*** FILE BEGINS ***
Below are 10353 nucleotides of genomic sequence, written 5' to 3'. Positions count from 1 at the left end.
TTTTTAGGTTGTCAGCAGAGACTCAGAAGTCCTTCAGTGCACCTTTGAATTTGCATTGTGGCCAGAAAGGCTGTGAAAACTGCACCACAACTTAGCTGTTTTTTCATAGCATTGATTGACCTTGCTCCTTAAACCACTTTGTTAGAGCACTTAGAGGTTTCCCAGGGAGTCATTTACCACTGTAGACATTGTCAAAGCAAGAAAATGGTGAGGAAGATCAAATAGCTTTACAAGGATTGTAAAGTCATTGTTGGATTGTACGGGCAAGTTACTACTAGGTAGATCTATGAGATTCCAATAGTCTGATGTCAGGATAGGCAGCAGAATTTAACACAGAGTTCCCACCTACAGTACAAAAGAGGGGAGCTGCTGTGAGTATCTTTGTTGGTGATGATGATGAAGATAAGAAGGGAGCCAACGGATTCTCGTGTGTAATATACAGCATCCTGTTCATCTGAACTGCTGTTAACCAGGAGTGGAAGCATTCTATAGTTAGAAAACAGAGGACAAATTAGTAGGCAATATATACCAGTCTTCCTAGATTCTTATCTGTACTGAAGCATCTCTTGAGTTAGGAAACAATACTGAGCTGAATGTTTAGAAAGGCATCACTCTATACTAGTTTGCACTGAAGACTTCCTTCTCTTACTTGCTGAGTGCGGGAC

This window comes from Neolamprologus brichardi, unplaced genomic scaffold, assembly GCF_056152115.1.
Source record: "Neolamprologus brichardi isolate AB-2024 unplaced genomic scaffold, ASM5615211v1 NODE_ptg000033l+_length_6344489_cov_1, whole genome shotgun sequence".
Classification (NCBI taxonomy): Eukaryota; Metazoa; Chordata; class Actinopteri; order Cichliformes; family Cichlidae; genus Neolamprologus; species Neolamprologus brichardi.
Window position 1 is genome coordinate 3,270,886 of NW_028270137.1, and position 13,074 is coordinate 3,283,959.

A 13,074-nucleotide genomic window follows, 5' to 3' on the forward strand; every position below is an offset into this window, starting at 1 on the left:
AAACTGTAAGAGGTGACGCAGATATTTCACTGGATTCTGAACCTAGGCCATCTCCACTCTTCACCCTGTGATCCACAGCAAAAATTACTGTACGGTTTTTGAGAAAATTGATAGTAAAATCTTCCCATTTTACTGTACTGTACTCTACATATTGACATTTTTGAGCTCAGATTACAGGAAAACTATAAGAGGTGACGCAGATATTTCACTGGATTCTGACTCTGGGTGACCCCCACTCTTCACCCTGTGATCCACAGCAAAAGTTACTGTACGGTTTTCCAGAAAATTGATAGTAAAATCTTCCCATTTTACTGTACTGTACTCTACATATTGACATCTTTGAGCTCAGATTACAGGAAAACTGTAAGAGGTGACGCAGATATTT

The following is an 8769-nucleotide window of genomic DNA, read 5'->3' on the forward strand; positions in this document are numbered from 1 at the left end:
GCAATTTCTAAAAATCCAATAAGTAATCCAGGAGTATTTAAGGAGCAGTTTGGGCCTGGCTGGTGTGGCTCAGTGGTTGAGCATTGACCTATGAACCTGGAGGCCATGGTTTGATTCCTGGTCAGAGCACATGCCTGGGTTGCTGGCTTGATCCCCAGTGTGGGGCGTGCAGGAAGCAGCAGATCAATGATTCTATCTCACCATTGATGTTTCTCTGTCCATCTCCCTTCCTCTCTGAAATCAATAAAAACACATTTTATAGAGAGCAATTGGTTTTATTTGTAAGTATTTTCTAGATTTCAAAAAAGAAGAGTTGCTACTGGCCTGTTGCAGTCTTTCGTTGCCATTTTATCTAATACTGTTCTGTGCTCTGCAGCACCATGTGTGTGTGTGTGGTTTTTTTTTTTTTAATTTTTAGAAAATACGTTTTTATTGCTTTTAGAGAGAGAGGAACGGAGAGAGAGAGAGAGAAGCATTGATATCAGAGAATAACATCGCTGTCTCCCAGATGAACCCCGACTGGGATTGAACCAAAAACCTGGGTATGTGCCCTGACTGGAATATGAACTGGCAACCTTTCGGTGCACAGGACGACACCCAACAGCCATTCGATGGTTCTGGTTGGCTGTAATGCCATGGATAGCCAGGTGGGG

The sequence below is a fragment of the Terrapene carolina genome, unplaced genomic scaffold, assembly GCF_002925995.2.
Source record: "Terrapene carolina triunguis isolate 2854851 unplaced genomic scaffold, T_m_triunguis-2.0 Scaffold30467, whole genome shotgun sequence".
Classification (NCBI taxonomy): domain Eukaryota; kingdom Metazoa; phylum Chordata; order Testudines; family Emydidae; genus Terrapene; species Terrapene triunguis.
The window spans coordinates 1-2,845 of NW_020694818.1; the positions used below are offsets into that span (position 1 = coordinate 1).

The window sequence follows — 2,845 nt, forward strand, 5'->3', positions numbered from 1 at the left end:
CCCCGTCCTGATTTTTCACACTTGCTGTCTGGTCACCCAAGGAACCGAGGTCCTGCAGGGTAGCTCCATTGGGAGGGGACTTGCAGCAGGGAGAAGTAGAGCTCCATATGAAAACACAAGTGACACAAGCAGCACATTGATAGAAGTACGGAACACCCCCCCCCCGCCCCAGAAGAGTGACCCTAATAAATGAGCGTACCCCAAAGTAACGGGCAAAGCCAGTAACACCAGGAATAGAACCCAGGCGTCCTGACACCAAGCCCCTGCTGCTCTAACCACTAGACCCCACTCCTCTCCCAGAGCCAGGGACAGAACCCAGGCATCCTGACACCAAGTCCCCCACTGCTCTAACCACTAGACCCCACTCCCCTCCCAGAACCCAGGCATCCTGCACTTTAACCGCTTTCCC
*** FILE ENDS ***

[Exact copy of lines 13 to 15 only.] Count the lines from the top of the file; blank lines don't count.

Classification (NCBI taxonomy): domain Eukaryota; kingdom Metazoa; phylum Chordata; order Testudines; family Emydidae; genus Terrapene; species Terrapene triunguis.
The window spans coordinates 1-2,845 of NW_020694818.1; the positions used below are offsets into that span (position 1 = coordinate 1).

The window sequence follows — 2,845 nt, forward strand, 5'->3', positions numbered from 1 at the left end: